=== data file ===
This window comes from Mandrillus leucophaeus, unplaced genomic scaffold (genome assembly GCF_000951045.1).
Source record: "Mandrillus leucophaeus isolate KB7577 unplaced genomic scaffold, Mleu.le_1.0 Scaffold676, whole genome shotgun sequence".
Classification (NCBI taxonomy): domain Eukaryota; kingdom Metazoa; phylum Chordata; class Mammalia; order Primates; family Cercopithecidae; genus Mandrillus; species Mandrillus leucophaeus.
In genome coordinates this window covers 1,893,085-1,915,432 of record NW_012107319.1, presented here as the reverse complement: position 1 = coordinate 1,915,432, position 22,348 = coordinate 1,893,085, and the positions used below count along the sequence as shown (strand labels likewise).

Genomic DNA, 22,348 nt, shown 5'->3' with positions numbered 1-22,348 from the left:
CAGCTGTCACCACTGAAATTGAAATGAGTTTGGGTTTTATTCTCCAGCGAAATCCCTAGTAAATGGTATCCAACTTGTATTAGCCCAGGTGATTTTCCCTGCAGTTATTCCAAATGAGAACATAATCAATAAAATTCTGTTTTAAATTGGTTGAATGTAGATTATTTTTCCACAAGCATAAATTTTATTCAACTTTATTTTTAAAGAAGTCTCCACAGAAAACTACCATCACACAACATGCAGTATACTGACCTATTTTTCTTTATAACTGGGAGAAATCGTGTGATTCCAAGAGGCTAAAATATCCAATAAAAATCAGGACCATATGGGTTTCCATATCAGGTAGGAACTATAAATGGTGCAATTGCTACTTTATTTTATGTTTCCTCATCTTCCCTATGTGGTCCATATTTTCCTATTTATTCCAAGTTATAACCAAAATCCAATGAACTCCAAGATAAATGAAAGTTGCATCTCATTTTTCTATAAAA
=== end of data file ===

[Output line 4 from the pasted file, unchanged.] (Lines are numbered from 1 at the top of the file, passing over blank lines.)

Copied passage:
In genome coordinates this window covers 1,893,085-1,915,432 of record NW_012107319.1, presented here as the reverse complement: position 1 = coordinate 1,915,432, position 22,348 = coordinate 1,893,085, and the positions used below count along the sequence as shown (strand labels likewise).